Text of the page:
Or maybe I won’t push myself to make, or read, or write anything at all. Maybe I’ll give myself permission to just lay on this couch, watch some mindless TV, and enjoy a couple of glasses of wine with my wife before turning in early. I deserve it. I need it.


It’s infusion day, again. This one is a little more special. It’s the last of what they call the “loading doses”. After this I go on a more regular schedule of every eight weeks, as long as all the tests they did at the lab beforehand come out stable that is. We still have to see if the drug levels are where they should be and if my white blood cell counts and a few other things are where they should be.

I’m still dealing with some questionable and slowly worsening symptoms, but I’m in contact with my healthcare team and no alarm bells are going off yet. A few more tests have been ordered and I am being asked to hold off on lower the dosage of any of the medication I am currently taking which is a real bummer. I was looking forward to at least one less pill a day for a while.

The center is still a lot quieter than usual. I think non-essential procedures are still being postponed. It was nice to be to be out of the “broom closet” private infusion room and back into the open area with the big bright windows again but the nurse warned me that next time I may not be so lucky.

I know other people need these spaces, but it bothers me that because my infusions are shorter; I have to be shut into a windowless room and every time I bring it up t the staff I’m brushed off. I don’t think they understand that it’s depressing to be there no matter what your condition or how long your infusion takes. I should at least get to see the sun while I’m there.


It feels like it’s been months rather than weeks since I last had to get up and get anywhere on time. Today is my infusion appointment. My third out of the first four they call the “loading doses”. Getting out of bed and then getting ready was difficult. I’m just not used to it anymore but at least we were able to leave the house a bit later this morning knowing that there would be minimal traffic on the roads.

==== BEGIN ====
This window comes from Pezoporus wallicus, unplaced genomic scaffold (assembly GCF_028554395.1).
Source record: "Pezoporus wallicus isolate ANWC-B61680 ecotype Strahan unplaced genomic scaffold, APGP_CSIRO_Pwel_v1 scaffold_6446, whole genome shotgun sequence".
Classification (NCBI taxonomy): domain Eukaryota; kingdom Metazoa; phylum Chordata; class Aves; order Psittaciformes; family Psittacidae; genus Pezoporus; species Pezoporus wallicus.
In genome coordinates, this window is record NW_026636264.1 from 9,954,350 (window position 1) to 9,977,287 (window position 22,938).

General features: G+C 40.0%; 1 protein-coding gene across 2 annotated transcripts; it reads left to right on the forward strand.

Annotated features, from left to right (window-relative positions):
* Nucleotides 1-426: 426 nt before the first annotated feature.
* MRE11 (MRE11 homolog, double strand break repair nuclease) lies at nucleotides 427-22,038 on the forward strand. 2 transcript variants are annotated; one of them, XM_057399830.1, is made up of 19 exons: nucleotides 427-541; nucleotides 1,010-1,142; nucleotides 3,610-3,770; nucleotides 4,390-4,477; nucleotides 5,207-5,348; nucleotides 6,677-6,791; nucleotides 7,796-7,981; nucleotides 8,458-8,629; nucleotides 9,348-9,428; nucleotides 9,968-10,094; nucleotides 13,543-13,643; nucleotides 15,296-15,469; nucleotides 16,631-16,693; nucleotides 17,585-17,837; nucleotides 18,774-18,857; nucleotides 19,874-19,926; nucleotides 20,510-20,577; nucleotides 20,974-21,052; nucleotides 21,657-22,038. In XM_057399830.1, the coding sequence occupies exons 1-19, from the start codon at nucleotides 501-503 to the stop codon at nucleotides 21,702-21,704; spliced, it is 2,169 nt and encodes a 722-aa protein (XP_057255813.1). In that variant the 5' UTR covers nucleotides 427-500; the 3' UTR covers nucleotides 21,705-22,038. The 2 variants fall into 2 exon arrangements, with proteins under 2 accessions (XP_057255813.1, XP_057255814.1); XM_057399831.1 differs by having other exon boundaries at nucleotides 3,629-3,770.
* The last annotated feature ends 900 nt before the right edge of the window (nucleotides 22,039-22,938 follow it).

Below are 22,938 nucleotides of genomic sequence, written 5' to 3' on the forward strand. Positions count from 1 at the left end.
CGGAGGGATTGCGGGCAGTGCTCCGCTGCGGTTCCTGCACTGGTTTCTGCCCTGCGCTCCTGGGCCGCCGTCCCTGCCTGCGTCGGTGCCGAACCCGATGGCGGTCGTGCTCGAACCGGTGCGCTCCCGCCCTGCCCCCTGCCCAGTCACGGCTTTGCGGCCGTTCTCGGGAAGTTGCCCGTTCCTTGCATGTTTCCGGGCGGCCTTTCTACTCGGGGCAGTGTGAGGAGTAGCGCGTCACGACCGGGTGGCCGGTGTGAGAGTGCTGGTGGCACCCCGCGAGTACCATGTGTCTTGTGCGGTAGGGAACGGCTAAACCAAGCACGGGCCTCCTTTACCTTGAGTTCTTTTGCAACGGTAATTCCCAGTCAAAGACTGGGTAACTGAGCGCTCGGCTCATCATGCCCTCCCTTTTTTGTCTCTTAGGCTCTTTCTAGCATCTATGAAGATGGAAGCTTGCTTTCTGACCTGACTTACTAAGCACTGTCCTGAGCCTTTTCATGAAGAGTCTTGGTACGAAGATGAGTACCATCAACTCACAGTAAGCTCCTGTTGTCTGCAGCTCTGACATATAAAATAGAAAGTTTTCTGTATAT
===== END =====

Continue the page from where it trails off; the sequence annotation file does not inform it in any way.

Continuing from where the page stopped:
I’m hear now and about halfway through the bag of medication. I’m not in the small windowless and cramped room they had previously shoved quick infusion patients like me into. No, I’m back out in the big open room, but it’s not as cheery as usual.

The blinds are drawn and there is no sun or mountain views from my comfy recliner, and the place nearly empty. The nurse working with me explained that most infusions have been cancelled to reduce spread of the virus. Only chemotherapy, inflammatory bowel, and other patience who are relying on this place to keep them at optimal health are allowed in now. I’m ashamed that made me feel important.

I hope by the time I come back at the end of May things will be a little more like normal again and though that means I’ll most likely be back in what my wife calls the “broom closet” for my infusion I need the sun and the people, the smiles and cheer. This place, though by definition is a sad one, has paradoxically always been a source of encouragement to me.

091 // I Can Move Again

Starting new medications means trading one set of side effects for another, and this causes the paradoxical condition of both feeling better and feeling worse at the same time.

My energy has returned, my joints so much feel better, and I’m no longer feeling bloated and heavy from the moment I wake up to the moment I lay down to sleep at night. Instead, though I have rolling headaches and nausea, and sharper pains in the belly that come and go.

It’s hard to gauge whether one medicine or another leaves you better off or worse but for me and for this medication, the relief from joint pain alone is a godsend. Not only can I move again, but being still is no longer painful either.

These entries are inspired by Thord D. Hedengren

086 // It Could Be Worse

I was finally able, after weeks of back and forth with my doctor, my insurance provider, the pharmacy, and the drug company, to get my medication and now I find myself almost too afraid to take it! They really should try to find gentler wording to use in those warning packets they give you the first time, you know?